Neither snow nor rain nor heat nor gloom of night stays these couriers from the swift completion of their appointed rounds.
is said to be the Post Office motto, but actually there is no official
motto. Yet the sentiment is clear enough, and fair enough, for the
And today it could be our motto as well.
Carratello and I finally had a mutual day off from work, and despite
high winds and soon to be heavy rains, we departed Pacific Grove in the
gloom of night (5 a.m.) in hopes of reaching Carpinteria in time to see
the Gray Hawk before today's storm engulfed that area as well. There
was, indeed, a colossal downpour as we drove through Goleta, but
Carpinteria was drying out.... and so was this lovely little hawk.
Thanks to the Internet and Rita's new iPhone, we read early morning
messages as to where the hawk was drying off in a palm orchard across
the railroad tracks at the east end of Santa Claus Lane (many thanks to
those posting... and those still present with the bird itself!).
spent about 45 minutes watching behavior. First it was focused on
drying off and preening, but as the sun came out, the hawk focused on
the hunt. Indeed, it was not impressed by the first large passenger
train than went roaring past. It was focused at looking down along the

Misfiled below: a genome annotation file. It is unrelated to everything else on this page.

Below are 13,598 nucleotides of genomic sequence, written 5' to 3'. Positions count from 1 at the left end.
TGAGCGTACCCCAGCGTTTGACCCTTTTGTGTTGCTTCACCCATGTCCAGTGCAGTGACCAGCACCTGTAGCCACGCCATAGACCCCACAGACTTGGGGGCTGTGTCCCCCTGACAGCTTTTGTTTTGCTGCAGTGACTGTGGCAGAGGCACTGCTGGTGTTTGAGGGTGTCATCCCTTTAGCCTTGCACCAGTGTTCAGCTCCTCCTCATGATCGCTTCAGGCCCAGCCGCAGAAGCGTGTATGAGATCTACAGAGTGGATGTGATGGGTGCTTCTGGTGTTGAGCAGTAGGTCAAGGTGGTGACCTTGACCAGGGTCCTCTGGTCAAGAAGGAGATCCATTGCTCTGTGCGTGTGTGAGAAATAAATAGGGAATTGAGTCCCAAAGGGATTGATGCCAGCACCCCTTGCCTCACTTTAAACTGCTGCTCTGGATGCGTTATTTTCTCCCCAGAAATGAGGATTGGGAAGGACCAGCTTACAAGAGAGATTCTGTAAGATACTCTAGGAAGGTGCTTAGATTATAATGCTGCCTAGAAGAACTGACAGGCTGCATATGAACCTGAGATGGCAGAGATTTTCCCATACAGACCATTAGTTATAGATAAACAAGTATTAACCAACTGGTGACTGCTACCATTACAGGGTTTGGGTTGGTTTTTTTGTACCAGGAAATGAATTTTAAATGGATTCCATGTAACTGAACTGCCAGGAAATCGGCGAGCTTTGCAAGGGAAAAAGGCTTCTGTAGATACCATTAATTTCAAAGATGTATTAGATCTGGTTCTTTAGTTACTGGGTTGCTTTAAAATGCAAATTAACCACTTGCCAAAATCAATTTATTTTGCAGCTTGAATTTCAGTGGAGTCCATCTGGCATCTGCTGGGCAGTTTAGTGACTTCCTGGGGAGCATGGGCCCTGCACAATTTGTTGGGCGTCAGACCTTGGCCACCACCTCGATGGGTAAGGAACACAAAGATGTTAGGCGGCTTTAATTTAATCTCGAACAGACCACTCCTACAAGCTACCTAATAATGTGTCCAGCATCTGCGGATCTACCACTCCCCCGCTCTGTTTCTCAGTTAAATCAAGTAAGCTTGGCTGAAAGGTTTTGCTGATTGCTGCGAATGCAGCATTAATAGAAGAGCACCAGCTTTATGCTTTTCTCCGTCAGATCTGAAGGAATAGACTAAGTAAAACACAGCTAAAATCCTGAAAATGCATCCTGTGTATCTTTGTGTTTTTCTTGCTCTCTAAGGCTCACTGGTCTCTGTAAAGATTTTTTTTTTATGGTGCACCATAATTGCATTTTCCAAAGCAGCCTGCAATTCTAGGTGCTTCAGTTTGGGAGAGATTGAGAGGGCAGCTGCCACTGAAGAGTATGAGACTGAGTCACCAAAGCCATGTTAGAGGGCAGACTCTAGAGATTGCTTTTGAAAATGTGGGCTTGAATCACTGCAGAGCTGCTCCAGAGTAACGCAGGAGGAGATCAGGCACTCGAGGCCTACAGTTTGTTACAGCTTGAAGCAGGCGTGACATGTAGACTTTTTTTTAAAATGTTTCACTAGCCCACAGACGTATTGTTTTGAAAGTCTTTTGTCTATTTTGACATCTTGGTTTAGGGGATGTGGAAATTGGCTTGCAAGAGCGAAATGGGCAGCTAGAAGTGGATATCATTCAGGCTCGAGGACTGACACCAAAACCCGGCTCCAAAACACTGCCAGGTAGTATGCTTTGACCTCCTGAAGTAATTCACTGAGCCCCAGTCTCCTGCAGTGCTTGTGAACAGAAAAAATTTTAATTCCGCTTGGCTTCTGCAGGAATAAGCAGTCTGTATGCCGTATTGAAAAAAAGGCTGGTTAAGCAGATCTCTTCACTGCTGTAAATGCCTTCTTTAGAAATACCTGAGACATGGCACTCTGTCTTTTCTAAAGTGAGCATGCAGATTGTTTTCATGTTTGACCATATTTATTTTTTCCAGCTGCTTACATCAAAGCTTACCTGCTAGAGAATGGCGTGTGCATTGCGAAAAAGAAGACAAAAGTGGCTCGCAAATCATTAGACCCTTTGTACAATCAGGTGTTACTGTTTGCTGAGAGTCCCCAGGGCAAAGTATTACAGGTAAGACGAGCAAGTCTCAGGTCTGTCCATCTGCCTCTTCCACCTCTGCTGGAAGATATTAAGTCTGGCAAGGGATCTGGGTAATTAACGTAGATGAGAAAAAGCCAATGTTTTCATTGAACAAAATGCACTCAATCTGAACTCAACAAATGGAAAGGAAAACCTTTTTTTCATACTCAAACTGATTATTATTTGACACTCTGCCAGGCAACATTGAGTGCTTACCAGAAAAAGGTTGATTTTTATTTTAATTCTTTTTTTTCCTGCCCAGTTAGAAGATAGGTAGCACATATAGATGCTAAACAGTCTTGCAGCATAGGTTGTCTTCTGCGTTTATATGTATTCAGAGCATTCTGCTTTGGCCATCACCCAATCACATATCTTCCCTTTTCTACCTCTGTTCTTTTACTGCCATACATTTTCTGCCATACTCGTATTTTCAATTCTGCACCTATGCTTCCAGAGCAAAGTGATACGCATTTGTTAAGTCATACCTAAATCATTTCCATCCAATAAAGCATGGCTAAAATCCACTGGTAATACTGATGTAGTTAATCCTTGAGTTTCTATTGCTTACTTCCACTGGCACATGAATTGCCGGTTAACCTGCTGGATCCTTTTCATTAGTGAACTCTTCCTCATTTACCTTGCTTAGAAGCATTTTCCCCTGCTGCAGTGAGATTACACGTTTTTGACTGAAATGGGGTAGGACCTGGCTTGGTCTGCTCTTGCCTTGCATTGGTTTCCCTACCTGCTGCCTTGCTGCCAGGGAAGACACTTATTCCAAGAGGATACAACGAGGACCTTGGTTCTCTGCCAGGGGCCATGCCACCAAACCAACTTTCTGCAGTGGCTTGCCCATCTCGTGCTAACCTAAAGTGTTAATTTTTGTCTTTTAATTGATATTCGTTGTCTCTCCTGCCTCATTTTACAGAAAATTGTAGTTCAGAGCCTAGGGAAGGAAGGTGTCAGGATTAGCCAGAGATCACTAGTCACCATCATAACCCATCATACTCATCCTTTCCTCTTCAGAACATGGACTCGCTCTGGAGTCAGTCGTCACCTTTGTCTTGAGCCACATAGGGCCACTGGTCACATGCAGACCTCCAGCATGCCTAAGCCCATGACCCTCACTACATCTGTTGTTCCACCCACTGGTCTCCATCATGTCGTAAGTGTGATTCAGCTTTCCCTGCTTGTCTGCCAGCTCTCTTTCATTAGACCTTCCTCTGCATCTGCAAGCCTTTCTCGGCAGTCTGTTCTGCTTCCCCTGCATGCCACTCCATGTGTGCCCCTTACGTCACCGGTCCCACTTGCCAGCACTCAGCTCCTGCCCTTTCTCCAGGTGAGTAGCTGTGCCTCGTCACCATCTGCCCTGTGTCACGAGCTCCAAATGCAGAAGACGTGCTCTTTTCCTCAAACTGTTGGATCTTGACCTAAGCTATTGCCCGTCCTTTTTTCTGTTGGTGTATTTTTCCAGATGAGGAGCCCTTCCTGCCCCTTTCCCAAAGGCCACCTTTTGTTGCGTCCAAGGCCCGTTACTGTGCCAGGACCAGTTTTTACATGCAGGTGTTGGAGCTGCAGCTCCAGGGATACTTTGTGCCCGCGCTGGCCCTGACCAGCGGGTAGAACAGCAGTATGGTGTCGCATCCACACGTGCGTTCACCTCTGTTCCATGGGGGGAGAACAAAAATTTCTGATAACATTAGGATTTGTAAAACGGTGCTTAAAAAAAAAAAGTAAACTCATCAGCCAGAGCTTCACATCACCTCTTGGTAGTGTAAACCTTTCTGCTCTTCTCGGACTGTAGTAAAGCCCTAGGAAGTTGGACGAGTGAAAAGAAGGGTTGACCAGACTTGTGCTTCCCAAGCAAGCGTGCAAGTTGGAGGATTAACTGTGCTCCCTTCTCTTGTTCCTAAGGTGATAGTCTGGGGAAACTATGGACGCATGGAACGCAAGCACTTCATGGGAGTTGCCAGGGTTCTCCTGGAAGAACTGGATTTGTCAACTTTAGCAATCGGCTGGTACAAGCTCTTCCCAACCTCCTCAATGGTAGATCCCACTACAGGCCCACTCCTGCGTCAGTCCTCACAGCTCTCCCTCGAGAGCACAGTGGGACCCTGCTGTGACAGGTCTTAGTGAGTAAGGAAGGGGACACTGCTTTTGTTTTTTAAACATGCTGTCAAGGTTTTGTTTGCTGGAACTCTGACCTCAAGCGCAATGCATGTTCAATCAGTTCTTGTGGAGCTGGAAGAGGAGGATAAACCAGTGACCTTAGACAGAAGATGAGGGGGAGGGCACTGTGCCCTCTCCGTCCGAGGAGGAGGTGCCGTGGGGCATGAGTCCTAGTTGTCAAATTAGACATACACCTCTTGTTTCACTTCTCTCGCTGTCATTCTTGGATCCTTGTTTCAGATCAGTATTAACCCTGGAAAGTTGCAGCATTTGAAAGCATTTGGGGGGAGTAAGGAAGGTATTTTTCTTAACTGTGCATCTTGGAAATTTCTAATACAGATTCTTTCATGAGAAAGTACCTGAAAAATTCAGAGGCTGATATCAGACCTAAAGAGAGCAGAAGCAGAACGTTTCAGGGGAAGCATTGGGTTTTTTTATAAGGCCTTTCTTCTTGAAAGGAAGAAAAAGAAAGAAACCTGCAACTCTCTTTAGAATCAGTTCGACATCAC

train tracks, sometimes bobbing its head as to give it a different
perspective of what it was seeing... and then, suddenly -- and much too
fast for me to shoot, it dove down at the train tracks kite-like, with
wings held up above the back, and disappeared from sight, and then just
as suddenly reappeared and heading back towards the palm grove, but
landed much lower down in a smaller and hard-to-see palm, as if it had
just caught something. Alas, my flight shot of it heading back (below)
does not show if it has anything in its beak or claws, or if this
effort was a miss .... but does give a good luck at the rump and tail.
thought was that the only thing it could have possibly taken -- or
tried to take -- along the railroad tracks was perhaps a fence lizard
coming out into the now-hot sun. Tonight, on arriving home, I checked
Cornell's Birds of North America site for this species (Bibles, Glinski & Johnson 2002), and learned that "Diet almost entirely vertebrates, especially reptiles.
Several early descriptions indicated invertebrates taken, but recent
studies found invertebrates rare in diet, which is dominated by
whiptail lizard (Cnemidophorus spp.) and spiny lizard (Sceloporus spp)." Fence lizards are also genus Sceloporus, so that's my guess as to what it is trying to eat here. The railroad corridor may be a good spot for that endeavor.
also noticed that the hawk was rather impervious to the attempts by
American Crows to harass it while it was hunting (left), and it
essentially ignored those efforts. The crows dive-bombed a couple of
times but gave up. I also liked the warm buff coloration at the rear
edge of auriculars on this young bird. It also was unperturbed when a
large female Cooper's Hawk flew by. It seemed very focused on the train
track corridor and, presumably, lizards . . .